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Will you get someone fired if you submit a negative report? December 4, 2012

Posted by Ann Michaels & Associates in Uncategorized.
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Written by: Kristin Garvey, Independent Account Manager at Ann Michaels & Associates

About a year ago, I read a report from a shopper where the employee did not do a good job. He did not provide good customer service or perform any of his required duties. The shopper answered the questions with mostly negative answers, as she should have if the duties were not performed correctly; however, she did not explain any of the negative ratings in the essay. More on that in a future blog! When I emailed her asking for more information regarding the negative ratings, the shopper refused to answer. She said that she was worried that the employee would get fired because of her report. I assured the shopper that the client did not fire employees based on the reports. This particular client used the reports as a tool to evaluate the management staff at each location. The client wanted to make sure that the managers were training the employees correctly and that the stores were running with the company goals in mind. The report scores were mostly used to evaluate whether or not the managers would receive year end bonuses. The shopper refused to give any more information because she did not want to contribute to the growing unemployment rate in her state. Sadly, because of the lack of detail in the shop, I could not accept it, and because the shopper refused to provide any further information, the shop was excluded and not sent to the client.

Each client uses our shopping reports in a different way. Some use the report scores as a way to determine staff bonuses, others simply want to make sure that their customers are receiving the type of service that they strive to provide. We’ve had other clients that use the reports as a way to ensure that the employees are using the new selling techniques or information that they learned about in recent training. Sometimes, clients just want to make sure that the required duties for each employee position are being performed, i.e., if you are upsold a beverage after ordering or if you are thanked on the way out of a restaurant. If things are not being done, additional training may be needed. A good way for clients to know about the additional training needs is with mystery shopping.

Sometimes, a specific employee needs to be shopped during a visit. Does that mean that the employee is on probation or may be getting fired? No. Sometimes a client will request that a specific employee be shopped simply because they have never been shopped before. Sometimes, they just want to make sure that all employees are shopped equally. This is especially true for clients that have smaller stores or part time versus full time employees. Many times, full time employees are shopped more often simply because they are in the store more often. However, the client also wants to know how the part time employees are doing, so a specific employee may need to be shopped, or not shopped during a visit.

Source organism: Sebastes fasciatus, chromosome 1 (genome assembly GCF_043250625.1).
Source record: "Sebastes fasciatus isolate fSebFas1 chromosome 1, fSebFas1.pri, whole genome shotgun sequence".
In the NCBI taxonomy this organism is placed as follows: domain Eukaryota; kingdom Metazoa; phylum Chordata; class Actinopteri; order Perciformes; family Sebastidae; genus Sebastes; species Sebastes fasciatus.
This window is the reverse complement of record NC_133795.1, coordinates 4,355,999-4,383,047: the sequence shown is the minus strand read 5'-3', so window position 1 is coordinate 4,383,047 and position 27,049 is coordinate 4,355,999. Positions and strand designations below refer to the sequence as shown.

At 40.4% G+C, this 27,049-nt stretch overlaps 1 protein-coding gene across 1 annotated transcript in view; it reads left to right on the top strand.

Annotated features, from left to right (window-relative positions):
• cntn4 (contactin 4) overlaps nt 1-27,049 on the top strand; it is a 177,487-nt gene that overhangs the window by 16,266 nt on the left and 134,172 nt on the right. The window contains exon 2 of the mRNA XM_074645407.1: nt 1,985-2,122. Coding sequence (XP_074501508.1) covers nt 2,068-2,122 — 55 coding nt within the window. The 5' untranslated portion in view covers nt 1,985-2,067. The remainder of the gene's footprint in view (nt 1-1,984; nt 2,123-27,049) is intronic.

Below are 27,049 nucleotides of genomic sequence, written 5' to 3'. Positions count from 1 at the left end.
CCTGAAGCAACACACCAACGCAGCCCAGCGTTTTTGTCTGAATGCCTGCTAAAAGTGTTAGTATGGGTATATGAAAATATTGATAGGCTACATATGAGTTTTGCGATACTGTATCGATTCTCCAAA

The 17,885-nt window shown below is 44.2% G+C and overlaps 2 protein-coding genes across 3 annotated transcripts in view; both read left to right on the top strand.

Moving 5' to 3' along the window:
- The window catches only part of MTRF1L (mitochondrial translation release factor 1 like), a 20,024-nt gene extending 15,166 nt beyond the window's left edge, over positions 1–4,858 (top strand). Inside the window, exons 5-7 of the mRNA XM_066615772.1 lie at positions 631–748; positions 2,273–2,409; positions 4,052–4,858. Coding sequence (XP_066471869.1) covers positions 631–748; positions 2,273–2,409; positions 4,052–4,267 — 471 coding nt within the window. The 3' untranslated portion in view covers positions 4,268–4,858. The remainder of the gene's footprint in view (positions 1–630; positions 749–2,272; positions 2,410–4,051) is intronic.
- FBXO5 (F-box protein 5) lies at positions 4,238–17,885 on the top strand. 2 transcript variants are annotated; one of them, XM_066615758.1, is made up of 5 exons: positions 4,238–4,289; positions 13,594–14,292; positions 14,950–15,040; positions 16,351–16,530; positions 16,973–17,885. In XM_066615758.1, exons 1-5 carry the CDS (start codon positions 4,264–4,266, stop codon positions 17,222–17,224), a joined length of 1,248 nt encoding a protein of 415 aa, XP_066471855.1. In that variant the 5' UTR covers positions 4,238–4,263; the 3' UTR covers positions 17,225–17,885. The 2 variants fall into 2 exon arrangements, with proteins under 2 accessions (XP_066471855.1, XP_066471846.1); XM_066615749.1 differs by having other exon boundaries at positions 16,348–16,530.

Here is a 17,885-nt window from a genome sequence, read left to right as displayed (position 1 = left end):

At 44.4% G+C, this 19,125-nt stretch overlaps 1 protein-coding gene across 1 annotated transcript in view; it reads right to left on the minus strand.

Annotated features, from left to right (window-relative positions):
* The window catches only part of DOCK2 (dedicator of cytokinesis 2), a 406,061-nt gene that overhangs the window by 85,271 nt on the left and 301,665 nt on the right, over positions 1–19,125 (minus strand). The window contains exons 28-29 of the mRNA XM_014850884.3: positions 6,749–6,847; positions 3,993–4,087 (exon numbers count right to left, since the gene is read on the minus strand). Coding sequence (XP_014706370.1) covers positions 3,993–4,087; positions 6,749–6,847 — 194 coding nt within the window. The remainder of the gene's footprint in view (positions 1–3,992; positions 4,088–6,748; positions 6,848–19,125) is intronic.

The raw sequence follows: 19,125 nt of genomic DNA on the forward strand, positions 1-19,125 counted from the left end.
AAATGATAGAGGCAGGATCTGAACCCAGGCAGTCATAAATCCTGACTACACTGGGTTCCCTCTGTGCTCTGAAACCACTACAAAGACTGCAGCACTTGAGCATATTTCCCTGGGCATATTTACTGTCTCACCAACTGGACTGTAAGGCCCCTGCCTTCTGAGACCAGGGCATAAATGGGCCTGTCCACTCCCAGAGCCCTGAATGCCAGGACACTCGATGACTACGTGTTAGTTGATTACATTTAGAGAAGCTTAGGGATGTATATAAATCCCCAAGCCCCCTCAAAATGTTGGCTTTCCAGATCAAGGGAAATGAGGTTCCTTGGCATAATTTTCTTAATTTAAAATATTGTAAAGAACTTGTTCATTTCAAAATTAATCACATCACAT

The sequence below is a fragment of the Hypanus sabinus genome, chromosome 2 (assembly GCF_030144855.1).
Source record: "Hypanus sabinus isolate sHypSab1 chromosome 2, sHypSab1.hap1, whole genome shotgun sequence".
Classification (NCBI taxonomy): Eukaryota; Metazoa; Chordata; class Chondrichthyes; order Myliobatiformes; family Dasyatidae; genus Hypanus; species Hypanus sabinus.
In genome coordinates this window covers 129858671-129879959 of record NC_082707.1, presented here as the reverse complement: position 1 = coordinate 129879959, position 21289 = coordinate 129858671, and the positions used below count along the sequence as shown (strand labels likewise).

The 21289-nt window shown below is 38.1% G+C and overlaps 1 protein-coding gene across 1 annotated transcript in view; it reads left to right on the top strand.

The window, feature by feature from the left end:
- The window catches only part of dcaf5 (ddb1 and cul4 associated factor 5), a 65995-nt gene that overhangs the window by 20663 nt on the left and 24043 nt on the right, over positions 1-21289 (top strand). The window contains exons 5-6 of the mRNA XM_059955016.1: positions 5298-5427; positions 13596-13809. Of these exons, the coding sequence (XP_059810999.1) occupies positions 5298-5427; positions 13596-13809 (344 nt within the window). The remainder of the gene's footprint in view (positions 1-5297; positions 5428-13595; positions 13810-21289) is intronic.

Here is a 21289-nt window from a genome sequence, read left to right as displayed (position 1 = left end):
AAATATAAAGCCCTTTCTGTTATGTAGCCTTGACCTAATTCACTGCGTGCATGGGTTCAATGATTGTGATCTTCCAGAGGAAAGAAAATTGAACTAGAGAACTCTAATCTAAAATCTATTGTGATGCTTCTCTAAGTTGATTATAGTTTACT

I recently spoke to a new friend of mine about mystery shopping. She was upset because a few years back, she was fired over a mystery shopping report. At least, she thinks she was. She then told me the story of the experience. She had a couple come in on a very busy night and she was running behind on her tables. The customer’s food was not prepared correctly, and needed to be sent back. Her argument was that it was not her fault that the food was not prepared correctly, and she can’t control the volume of customers in the restaurant. After speaking with her at more length regarding the subject, she admitted that she and her manager had been having issues, and he was not happy with her work. He had already been threatening to let her go if she did not improve. She had been warned about her attitude, and she had several complaints on file from other customers. She admitted that she had not performed some of the duties that were required of her, etc. As it turns out, the shopping report was simply another poker in the fire for my friend. She was terminated, but it was not because of the report. She was terminated due to several different issues, mostly between her and her manager.

Rest assured that a negative report is not automatically going to get someone fired. If there are other issues going on, the client may include the information in the employee’s file; however, generally speaking, clients use the reports for other reasons, whether it be marketing, evaluation of recent training, additional training needs assessments or bonuses for management and/or staff. That is why it is so very important to be honest and provide accurate information in your reports, including timings and specific greetings or parting remarks. The reason the questions are in the report is because the client wants to know if the required task is being performed. If you do not provide accurate information, if you don’t provide specific and accurate timings, and if you do not note exact statements, you are not helping the client. Make sure the information you provide is beneficial to the client not because it is positive or negative, simply because it is an accurate picture of what occurred during your visit.

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